Click on the Connect button and follow the instructions. The Google Auth page will open: enter your Google credentials and authorize Rows to retrieve your data.

Now you are ready to build your report. Click on the Create spreadsheet button at the top of your dashboard.

Once you land on your spreadsheet, first of all, rename it: click on its title in the top left corner and type the new name. Use it also as a title for the first page, by pasting it on the page title. It'll be easier to find it later on.

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Rows allows you to have multiple tables on the same page, giving you a neat view of your data. Select cell A1, and hit Actions in the toolbar. Look for our Google analytics functions: many are available, depending on your ultimate goal, such as: Get a report with custom Google Analytics metrics, Get page metrics, Get session metrics, Get insights about search queries on Google Ads.

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For the purpose of this guide, we choose to retrieve data using Rows' Get a report with custom Google Analytics metrics and build a simple view of the typical traffic metrics, aggregated per week. On the right-hand side of your display, the function wizard shows up. At the top, you can see the name of the integration you turned on in the first steps of this guide. Let's go through all the fields together:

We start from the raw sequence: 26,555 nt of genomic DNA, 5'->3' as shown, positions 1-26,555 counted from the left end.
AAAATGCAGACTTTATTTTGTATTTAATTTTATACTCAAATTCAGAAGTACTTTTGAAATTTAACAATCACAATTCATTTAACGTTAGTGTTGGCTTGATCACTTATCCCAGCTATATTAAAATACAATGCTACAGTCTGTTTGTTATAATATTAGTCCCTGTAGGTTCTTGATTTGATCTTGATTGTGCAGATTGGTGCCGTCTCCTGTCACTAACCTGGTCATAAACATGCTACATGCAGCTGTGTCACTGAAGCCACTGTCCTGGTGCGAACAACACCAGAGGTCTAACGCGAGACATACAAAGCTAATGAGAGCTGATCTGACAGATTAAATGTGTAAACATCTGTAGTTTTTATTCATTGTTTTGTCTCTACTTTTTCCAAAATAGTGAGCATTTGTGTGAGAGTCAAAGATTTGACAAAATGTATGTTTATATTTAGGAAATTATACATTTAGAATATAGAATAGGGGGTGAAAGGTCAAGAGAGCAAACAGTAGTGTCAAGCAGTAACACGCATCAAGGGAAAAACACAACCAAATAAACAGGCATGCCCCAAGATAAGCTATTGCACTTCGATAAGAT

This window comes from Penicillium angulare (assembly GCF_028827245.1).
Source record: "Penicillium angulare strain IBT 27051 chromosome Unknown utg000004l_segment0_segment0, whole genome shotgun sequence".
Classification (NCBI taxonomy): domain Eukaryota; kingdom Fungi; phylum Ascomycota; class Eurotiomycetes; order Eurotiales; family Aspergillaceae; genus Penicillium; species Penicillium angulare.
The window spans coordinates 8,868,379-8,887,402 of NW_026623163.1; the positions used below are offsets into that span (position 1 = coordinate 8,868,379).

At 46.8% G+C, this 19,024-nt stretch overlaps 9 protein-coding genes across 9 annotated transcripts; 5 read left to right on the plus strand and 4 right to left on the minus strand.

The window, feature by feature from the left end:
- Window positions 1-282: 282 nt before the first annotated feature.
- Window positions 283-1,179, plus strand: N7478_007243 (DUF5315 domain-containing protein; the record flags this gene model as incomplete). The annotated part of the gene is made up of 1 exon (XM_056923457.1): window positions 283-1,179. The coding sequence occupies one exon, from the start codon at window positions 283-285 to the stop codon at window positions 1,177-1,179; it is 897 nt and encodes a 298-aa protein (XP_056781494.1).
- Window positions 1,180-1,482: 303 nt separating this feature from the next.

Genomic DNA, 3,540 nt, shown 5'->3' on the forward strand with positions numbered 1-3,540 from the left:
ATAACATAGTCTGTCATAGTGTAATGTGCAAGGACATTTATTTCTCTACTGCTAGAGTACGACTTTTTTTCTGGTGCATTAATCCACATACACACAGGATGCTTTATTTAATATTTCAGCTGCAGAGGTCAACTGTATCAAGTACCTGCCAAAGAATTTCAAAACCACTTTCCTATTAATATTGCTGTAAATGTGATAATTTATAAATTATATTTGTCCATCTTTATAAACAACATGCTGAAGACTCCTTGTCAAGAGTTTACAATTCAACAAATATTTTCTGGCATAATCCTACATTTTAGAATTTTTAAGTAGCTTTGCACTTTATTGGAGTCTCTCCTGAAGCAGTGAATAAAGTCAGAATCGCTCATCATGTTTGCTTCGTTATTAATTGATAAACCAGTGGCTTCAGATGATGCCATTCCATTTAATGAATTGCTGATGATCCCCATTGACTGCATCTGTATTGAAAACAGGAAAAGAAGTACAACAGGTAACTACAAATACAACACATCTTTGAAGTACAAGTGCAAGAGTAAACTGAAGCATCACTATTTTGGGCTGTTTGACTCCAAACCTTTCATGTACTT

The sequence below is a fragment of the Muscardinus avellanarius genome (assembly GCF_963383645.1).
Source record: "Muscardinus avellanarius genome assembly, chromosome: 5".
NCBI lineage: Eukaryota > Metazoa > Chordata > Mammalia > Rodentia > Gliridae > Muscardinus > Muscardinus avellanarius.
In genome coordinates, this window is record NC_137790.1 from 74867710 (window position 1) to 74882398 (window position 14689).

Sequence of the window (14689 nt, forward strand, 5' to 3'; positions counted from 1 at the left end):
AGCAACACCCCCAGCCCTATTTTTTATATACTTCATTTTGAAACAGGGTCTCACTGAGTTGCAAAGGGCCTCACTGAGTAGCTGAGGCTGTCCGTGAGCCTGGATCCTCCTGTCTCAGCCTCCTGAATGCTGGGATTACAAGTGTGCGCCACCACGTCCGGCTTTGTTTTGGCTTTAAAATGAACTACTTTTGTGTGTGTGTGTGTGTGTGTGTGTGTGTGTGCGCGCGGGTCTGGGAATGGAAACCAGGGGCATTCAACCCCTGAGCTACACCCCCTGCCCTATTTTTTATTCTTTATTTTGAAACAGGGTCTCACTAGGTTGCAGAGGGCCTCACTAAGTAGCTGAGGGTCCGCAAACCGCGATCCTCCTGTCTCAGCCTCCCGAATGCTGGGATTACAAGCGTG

• Id. Pick here your profile Id from the drop down list
  • Date range. Use it to filter your data within the specified timeframe
  • Metrics. These are the key metrics you want to display in your report, such as pageViews, session, Average time on page, etc. To know more, please have a look at Google metrics and dimensions explorer
  • Set page path. Use it to filter your data for specific page paths, i.e. /pricing
  • Set dimensions. Use it to break down your data according to some specific variable, i.e. time, browsers, location. Google supports up to 7 dimensions. To know more, please have a look at Google metrics and dimensions explorer
  • Set sort. Use it to sort your data asc or desc
  • Set segment. Use it to filter your data for a specific segment of users